For most Greeks on campus, the daily routine is simple; you wake up, go to class, do some studying, and hopefully have a social, party or at least some sort of outing at the end of the day. 

But there’s often little emphasis on our meals. To many, eating is just a mandatory speed bump in an otherwise busy day, especially in a fraternity or sorority house where there’s often little to remember about the food. College Chefs, a company based out of Champaign, IL, is looking to change that, however, and make fraternity and sorority meals a true highlight of the day.

Kevin Hyotte, a 63-year-old Boston native, has brought the College Chef experience to the University of Florida.“It’s been great,” said Hyotte of his experience working with the company. 

Having joined the company’s roster of culinary masters roughly three years ago, Hyotte serves as a “swing chef”, meaning he travels to different Greek houses nationwide providing them with the best food he has to offer whenever they are in need. This semester, he takes pride in bringing his best work to UF’s Sigma Nu.

Hyotte has been in the business all his life, starting out his career in cooking as a help to his parents’ own restaurant. He uses his experience in the industry to bring Sigma Nu food that is a step above the rest of campus’ culinary creations.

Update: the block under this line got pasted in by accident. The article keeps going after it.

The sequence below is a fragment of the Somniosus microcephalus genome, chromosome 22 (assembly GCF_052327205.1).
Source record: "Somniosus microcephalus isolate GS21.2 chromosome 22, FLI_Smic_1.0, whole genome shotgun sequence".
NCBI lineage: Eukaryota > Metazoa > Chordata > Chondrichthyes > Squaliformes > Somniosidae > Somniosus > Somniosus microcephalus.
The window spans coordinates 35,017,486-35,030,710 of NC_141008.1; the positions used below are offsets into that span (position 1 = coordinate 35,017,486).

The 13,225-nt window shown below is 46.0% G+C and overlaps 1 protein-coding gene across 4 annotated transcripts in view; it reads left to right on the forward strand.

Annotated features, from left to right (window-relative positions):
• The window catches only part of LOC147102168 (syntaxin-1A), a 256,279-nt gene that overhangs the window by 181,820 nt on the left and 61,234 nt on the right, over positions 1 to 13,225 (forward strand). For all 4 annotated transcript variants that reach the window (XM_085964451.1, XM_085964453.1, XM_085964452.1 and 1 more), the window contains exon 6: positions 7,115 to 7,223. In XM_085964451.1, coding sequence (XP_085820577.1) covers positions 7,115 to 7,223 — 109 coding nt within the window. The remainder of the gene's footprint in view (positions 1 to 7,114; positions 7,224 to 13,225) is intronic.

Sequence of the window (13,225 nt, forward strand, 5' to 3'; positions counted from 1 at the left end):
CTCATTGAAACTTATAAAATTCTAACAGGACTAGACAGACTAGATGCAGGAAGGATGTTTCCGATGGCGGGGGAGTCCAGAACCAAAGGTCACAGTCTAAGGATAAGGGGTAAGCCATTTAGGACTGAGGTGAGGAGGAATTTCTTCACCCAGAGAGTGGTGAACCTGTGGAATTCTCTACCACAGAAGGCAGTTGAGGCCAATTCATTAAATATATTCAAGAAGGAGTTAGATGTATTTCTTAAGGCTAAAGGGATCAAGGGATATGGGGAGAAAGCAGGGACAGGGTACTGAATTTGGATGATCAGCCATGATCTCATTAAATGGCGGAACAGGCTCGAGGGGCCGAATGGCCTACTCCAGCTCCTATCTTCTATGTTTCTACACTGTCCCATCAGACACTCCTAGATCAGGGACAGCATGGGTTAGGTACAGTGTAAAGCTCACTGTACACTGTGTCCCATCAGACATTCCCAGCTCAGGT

“They’ve been getting a taste of restaurant quality food for a while now,” said Hyotte, something you won’t hear from many Greek house chefs. 

Just last week he prepared chicken saltimbocca. “That’s a pretty restaurant dish, most of the guys had never had it before,” Hyotte said, “and it went over extremely well.”

So what makes the College Chef chefs different from the run-of-the-mill chefs in other fraternity and sorority houses? “College Chefs takes all the liabilities of a company…they take all the liabilities and insurance and vacations and stuff like that out of it,” explained Hyotte. 

Hyotte not only spends anywhere from 9-12 hours working on Sigma Nu’s meal plan, he also works with the brothers to formulate a menu to make sure everyone is satisfied. He even works on separate meals each day for the vegetarians living in the Sigma Nu house. 

“I just like making things that please the guys,” he said. With that interactivity between chef and brothers, there’s a special relationship between Sigma Nu and Hyotte. He knows their likes, and their dislikes. And they respect his schedule as some well other rules.

“They know me…and that I get a little upset when they trash the kitchen…they know they might be penalized, they might not get rolls because of that,” he quipped.

Though College Chefs is a relatively young company, they are spreading quickly. Kevin Gadus, CEC and founder/owner of College Chefs, has recently established an employment agency, recruiting highly skilled chefs so as to grow the company, according to Hyotte. Most locations utilizing the talents of College Chefs are focused in the Midwest.

All too often, Greek students settle for subpar food. College Chefs is slowly but surely changing that, and the University of Florida would be lucky to have College Chefs begin redefining the connotations associated with Greek meal plans.

“It’s a great company,” Hyotte said. “The trained chefs that we have at College Chefs would really, really do a good job in the Gainesville area.”